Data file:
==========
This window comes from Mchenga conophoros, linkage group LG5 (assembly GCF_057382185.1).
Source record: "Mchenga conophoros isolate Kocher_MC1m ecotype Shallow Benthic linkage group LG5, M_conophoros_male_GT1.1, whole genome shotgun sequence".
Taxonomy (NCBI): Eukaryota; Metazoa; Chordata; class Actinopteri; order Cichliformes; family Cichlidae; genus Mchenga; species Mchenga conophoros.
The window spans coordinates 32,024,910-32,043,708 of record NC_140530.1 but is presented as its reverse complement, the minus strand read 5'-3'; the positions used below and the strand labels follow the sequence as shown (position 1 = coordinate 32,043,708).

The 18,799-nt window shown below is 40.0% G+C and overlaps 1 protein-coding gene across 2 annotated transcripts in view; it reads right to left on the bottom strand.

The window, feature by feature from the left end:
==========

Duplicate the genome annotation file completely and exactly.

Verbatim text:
This window comes from Mchenga conophoros, linkage group LG5 (assembly GCF_057382185.1).
Source record: "Mchenga conophoros isolate Kocher_MC1m ecotype Shallow Benthic linkage group LG5, M_conophoros_male_GT1.1, whole genome shotgun sequence".
Taxonomy (NCBI): Eukaryota; Metazoa; Chordata; class Actinopteri; order Cichliformes; family Cichlidae; genus Mchenga; species Mchenga conophoros.
The window spans coordinates 32,024,910-32,043,708 of record NC_140530.1 but is presented as its reverse complement, the minus strand read 5'-3'; the positions used below and the strand labels follow the sequence as shown (position 1 = coordinate 32,043,708).

The 18,799-nt window shown below is 40.0% G+C and overlaps 1 protein-coding gene across 2 annotated transcripts in view; it reads right to left on the bottom strand.

The window, feature by feature from the left end: